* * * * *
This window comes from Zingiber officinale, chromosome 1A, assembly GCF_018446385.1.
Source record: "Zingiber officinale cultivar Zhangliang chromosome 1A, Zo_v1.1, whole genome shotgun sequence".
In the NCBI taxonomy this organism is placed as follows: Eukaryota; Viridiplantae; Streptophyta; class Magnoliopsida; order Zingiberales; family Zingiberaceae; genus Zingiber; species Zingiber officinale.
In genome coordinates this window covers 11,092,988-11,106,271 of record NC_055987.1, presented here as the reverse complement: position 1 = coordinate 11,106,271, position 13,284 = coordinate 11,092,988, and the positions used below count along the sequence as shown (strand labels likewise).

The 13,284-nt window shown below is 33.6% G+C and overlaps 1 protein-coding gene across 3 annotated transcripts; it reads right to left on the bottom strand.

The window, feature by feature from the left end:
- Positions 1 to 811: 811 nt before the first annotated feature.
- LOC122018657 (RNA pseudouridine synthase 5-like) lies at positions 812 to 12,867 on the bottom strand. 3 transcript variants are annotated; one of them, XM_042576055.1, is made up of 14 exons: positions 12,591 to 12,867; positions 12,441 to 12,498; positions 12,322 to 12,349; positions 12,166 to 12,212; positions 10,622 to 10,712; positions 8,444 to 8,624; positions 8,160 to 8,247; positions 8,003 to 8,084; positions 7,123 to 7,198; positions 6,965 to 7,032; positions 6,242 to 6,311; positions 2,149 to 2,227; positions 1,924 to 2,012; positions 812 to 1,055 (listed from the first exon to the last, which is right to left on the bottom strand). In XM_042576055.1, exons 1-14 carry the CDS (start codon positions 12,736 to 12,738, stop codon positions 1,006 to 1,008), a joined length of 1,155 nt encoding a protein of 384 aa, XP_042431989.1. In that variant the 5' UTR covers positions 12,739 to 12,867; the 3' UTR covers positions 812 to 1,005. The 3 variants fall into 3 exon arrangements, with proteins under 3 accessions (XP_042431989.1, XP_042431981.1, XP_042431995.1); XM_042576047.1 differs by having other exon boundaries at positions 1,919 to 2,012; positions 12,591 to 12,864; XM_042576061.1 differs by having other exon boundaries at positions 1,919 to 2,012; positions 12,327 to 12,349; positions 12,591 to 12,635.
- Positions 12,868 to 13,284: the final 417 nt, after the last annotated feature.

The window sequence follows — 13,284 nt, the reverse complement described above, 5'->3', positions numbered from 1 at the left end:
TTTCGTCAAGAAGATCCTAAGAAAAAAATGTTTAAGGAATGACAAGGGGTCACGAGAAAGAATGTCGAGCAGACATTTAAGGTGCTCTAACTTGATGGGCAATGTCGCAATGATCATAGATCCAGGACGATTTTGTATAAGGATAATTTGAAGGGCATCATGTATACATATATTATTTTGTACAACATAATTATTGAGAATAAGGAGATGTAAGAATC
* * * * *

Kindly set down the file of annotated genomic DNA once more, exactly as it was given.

This window comes from Zingiber officinale, chromosome 1A, assembly GCF_018446385.1.
Source record: "Zingiber officinale cultivar Zhangliang chromosome 1A, Zo_v1.1, whole genome shotgun sequence".
In the NCBI taxonomy this organism is placed as follows: Eukaryota; Viridiplantae; Streptophyta; class Magnoliopsida; order Zingiberales; family Zingiberaceae; genus Zingiber; species Zingiber officinale.
In genome coordinates this window covers 11,092,988-11,106,271 of record NC_055987.1, presented here as the reverse complement: position 1 = coordinate 11,106,271, position 13,284 = coordinate 11,092,988, and the positions used below count along the sequence as shown (strand labels likewise).

The 13,284-nt window shown below is 33.6% G+C and overlaps 1 protein-coding gene across 3 annotated transcripts; it reads right to left on the bottom strand.

The window, feature by feature from the left end:
- Positions 1 to 811: 811 nt before the first annotated feature.
- LOC122018657 (RNA pseudouridine synthase 5-like) lies at positions 812 to 12,867 on the bottom strand. 3 transcript variants are annotated; one of them, XM_042576055.1, is made up of 14 exons: positions 12,591 to 12,867; positions 12,441 to 12,498; positions 12,322 to 12,349; positions 12,166 to 12,212; positions 10,622 to 10,712; positions 8,444 to 8,624; positions 8,160 to 8,247; positions 8,003 to 8,084; positions 7,123 to 7,198; positions 6,965 to 7,032; positions 6,242 to 6,311; positions 2,149 to 2,227; positions 1,924 to 2,012; positions 812 to 1,055 (listed from the first exon to the last, which is right to left on the bottom strand). In XM_042576055.1, exons 1-14 carry the CDS (start codon positions 12,736 to 12,738, stop codon positions 1,006 to 1,008), a joined length of 1,155 nt encoding a protein of 384 aa, XP_042431989.1. In that variant the 5' UTR covers positions 12,739 to 12,867; the 3' UTR covers positions 812 to 1,005. The 3 variants fall into 3 exon arrangements, with proteins under 3 accessions (XP_042431989.1, XP_042431981.1, XP_042431995.1); XM_042576047.1 differs by having other exon boundaries at positions 1,919 to 2,012; positions 12,591 to 12,864; XM_042576061.1 differs by having other exon boundaries at positions 1,919 to 2,012; positions 12,327 to 12,349; positions 12,591 to 12,635.
- Positions 12,868 to 13,284: the final 417 nt, after the last annotated feature.

The window sequence follows — 13,284 nt, the reverse complement described above, 5'->3', positions numbered from 1 at the left end:
TTTCGTCAAGAAGATCCTAAGAAAAAAATGTTTAAGGAATGACAAGGGGTCACGAGAAAGAATGTCGAGCAGACATTTAAGGTGCTCTAACTTGATGGGCAATGTCGCAATGATCATAGATCCAGGACGATTTTGTATAAGGATAATTTGAAGGGCATCATGTATACATATATTATTTTGTACAACATAATTATTGAGAATAAGGAGATGTAAGAATC